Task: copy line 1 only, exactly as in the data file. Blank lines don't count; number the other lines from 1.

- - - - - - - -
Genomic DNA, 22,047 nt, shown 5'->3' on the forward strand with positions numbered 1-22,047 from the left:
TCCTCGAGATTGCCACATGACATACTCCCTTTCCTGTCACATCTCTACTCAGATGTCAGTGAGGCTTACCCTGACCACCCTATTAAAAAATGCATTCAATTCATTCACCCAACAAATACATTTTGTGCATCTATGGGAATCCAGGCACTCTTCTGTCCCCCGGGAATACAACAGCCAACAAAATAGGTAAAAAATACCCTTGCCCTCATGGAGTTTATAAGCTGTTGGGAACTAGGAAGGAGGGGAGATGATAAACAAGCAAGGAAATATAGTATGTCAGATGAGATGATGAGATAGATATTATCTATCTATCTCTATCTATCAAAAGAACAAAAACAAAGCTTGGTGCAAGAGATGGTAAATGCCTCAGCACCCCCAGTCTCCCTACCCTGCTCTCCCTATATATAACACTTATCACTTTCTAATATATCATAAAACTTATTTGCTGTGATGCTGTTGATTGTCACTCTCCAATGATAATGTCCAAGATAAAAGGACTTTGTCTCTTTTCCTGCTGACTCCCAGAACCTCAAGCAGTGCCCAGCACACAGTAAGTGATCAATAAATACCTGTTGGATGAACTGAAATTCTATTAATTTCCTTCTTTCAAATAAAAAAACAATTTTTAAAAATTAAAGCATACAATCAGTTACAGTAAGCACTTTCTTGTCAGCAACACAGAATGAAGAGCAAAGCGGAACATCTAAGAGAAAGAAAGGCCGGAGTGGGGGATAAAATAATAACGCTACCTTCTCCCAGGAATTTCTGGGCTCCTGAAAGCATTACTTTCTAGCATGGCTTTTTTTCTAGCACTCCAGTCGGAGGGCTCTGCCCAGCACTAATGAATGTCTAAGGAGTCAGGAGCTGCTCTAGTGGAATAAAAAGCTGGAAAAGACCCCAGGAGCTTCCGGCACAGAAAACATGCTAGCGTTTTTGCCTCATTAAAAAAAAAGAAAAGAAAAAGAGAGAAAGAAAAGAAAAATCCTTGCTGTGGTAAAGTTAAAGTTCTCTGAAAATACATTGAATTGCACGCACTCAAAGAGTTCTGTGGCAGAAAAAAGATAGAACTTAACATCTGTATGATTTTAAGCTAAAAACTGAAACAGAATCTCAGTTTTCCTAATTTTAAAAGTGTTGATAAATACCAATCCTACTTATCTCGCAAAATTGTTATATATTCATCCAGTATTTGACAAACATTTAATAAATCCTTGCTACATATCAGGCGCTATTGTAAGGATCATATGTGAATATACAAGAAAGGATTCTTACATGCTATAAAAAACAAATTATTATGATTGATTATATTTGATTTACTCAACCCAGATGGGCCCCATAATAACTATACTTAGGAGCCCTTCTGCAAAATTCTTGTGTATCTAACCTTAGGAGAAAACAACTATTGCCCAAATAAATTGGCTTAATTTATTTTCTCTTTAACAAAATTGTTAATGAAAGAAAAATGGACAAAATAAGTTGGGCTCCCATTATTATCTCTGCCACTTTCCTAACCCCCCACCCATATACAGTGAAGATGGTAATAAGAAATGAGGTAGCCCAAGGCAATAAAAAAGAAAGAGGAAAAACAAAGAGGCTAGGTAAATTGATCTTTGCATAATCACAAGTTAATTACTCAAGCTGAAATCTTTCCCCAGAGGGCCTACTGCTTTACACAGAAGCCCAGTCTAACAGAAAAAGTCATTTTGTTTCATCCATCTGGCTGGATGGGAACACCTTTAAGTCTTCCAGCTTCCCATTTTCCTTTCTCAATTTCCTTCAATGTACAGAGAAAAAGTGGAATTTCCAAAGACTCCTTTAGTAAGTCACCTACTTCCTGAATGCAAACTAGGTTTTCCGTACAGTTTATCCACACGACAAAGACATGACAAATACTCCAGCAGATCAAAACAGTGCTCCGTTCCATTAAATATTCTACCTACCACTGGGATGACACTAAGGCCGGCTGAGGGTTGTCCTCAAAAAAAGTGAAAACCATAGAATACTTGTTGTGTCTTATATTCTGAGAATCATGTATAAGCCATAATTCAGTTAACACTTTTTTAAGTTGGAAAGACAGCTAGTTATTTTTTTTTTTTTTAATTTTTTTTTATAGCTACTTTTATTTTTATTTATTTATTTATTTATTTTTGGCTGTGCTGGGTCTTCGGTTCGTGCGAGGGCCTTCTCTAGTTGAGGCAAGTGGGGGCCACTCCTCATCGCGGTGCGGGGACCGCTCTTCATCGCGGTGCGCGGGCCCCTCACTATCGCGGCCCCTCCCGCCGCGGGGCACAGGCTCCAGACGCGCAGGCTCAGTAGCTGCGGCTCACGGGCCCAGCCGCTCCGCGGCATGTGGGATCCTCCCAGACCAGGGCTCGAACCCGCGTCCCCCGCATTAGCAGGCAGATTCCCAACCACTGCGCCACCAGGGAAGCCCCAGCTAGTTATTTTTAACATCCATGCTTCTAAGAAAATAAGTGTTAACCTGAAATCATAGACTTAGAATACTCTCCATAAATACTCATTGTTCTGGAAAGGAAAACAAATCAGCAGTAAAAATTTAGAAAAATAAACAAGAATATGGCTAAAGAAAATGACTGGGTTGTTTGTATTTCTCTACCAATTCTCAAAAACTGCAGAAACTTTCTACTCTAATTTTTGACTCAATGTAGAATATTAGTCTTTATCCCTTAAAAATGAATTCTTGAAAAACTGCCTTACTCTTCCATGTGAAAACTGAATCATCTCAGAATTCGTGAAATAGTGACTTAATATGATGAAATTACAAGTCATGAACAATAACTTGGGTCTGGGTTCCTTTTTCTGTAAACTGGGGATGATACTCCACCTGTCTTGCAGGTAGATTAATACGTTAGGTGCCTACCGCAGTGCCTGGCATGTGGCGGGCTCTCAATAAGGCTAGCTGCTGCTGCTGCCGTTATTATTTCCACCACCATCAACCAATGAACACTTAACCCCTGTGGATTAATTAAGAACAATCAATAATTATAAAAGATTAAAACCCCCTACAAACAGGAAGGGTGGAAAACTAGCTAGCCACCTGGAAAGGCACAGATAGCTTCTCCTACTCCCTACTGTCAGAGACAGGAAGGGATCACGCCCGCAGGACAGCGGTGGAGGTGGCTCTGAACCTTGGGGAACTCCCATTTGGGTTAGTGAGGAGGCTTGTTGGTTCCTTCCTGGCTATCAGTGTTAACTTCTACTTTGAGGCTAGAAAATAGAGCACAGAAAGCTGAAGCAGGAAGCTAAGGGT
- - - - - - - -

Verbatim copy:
Genomic DNA, 22,047 nt, shown 5'->3' on the forward strand with positions numbered 1-22,047 from the left: